Amazon founder Jeff Bezos is worth nearly $200 billion, but money doesn’t necessarily buy popularity. For example, after Bezos boards the suborbital rocket New Shepard on July 20 for an eleven-minute voyage into space, a sizable number of people hope he doesn’t come back.
The petition “Do not allow Jeff Bezos to return to Earth” has collected more than 74,000 signatures as of this morning. Other petitions are making the same request.
Our post-truth culture views reality through personal sentiment. If you consider Jeff Bezos to be unworthy of living on the planet with you, whether you have met him in person or not, you might sign a petition stating the same.
Senator equates Christians with KKK members
One person was killed and another was seriously injured last Saturday when a truck drove into a crowd at a Pride parade in Florida. Fort Lauderdale mayor Dean Trantalis immediately called the tragedy a “terrorist attack against the LGBT community” and stated, “This is exactly what it is. Hardly an accident. It was deliberate, it was premeditated, and it was targeted against a specific person.”
However, police soon determined that the driver was a participant in the event and that the tragedy was not deliberate. The Fort Lauderdale Gay Men’s Chorus president stated, “To my knowledge it was an accident. This was not an attack on the LGBTQ community. We anticipate more details to follow and ask for the community’s love and support.”
If the mayor could conclude apart from the facts that an accident was a “terrorist attack against the LGBT community,” I suspect he would view me in somewhat the same way that Jeff Bezos’ detractors view him. Though the mayor and I have not met, he would likely see my commitment to biblical morality as homophobic, bigoted, and dangerous. And he would probably dismiss my appeal to the First Amendment and religious freedom as well.
Consider Senator Dick Durbin’s closing remarks in the recent Senate Judiciary Committee hearing on the Equality Act. Sen. Durbin is a practicing Catholic; his church has consistently stated its opposition to the Act on the grounds that it discriminates against Christians and threatens the unborn.
Nonetheless, the senator stated: “I do believe that people who want to blatantly discriminate and use religion as their weapon have gone too far. We have to have limits on what they can do. I might remind us in history that the Ku Klux Klan was not burning question marks. They were burning a cross. They were making some distorted connection with religion. And God forbid that anyone would buy that. We don’t need that in America, regardless of the time, regardless of the organization, wherever they come down on the political spectrum.”
If Catholics and others who support biblical morality are to be equated with KKK members, clearly we cannot expect a reasoned conversation with our culture on sexual ethics.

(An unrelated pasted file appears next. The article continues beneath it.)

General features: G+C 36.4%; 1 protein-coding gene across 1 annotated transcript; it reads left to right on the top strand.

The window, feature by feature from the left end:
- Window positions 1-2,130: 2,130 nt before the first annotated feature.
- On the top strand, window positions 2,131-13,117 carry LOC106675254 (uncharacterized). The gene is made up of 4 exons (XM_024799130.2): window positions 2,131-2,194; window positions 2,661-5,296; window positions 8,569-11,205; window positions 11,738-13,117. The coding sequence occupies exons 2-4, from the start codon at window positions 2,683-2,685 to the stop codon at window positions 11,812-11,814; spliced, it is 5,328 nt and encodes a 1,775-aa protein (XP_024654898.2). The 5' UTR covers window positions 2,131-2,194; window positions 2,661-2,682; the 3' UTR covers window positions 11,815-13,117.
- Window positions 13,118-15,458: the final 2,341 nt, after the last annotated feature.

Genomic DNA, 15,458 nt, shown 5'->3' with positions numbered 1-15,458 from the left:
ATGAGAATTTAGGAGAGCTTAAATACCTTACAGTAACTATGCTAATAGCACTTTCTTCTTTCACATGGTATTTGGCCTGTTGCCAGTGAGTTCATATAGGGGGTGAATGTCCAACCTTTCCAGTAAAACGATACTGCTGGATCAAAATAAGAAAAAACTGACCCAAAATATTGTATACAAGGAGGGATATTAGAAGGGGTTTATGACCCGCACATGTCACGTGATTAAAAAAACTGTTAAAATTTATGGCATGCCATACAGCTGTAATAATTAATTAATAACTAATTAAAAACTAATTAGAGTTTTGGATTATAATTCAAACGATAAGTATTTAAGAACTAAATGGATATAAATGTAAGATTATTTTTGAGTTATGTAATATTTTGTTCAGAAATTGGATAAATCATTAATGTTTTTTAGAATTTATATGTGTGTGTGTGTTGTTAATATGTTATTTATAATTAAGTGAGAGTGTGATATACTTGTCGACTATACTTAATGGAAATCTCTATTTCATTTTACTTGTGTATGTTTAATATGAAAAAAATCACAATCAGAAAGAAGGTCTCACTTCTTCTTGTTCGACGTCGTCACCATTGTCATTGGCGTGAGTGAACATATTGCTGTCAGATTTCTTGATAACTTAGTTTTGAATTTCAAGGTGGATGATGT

“We do not know how to hate”
How, then, can we persuade our fallen world of the truth and relevance of biblical morality? By demonstrating its truth and relevance in our lives.
Relevance is the currency of our culture. While Paul quoted Greek philosophers to reach Greek philosophers (Acts 17:28) and quoted the Hebrew Bible to reach Jews (cf. Acts 17:1–4), you and I live in a society that measures “truth” by its results in its adherents.
This is actually good news for the good news of the gospel. Jesus transforms those who trust and follow him so fully that “if anyone is in Christ, he is a new creation. The old has passed away; behold, the new has come” (2 Corinthians 5:17).
Focusing on relevance was also how many early Christians showed the Roman world the authenticity and power of their faith. They had no political power to abolish slavery, so they purchased slaves and freed them. They could not end the horrific practice of abandoning unwanted babies, so they rescued discarded babies and raised them as their own.
This is why Justin Martyr (ca. AD 100–165) could say of his fellow Christians, “We who hated and destroyed one another, and on account of their different manners would not live with men of a different tribe, now, since the coming of Christ, live familiarly with them, and pray for our enemies” (First Apology 14).
An early Christian named Minucius Felix testified to the Romans, “We love one another . . . with a mutual love, because we do not know how to hate.” In a culture famed for its violence and barbarism, the transforming grace of Christ was a powerful apologetic for the gospel of Christ.
How God changed Terry Crews
We can follow the same strategy today.
Terry Crews is an actor, bodybuilder, former NFL player, and the current host of America’s Got Talent. He is also a recovering porn addict whose wife credits the Lord with saving their marriage. She told Christian Post, “He took hold of the word of God, and he took hold of the Scriptures, and he just ran with all his might. He said, ‘God, I don’t want to be like this anymore.’ And he amazes me every day. He really is the kinder, gentler version of Terry Crews because he let God do a work in his life.”
Black pastors are encouraging their members to get vaccinated against COVID-19. But they are doing more than preaching—they are opening their churches as vaccination sites. One such initiative has been responsible for over thirty thousand vaccinations in its first three months.
One of the first songs I learned after becoming a Christian at the age of fifteen included the words, “They’ll know we are Christians by our love.” In one of the first Bible studies I attended, our youth minister asked us, “If you were put on trial for being a Christian, would there be enough evidence to convict you?”
How would those who know you answer his question today?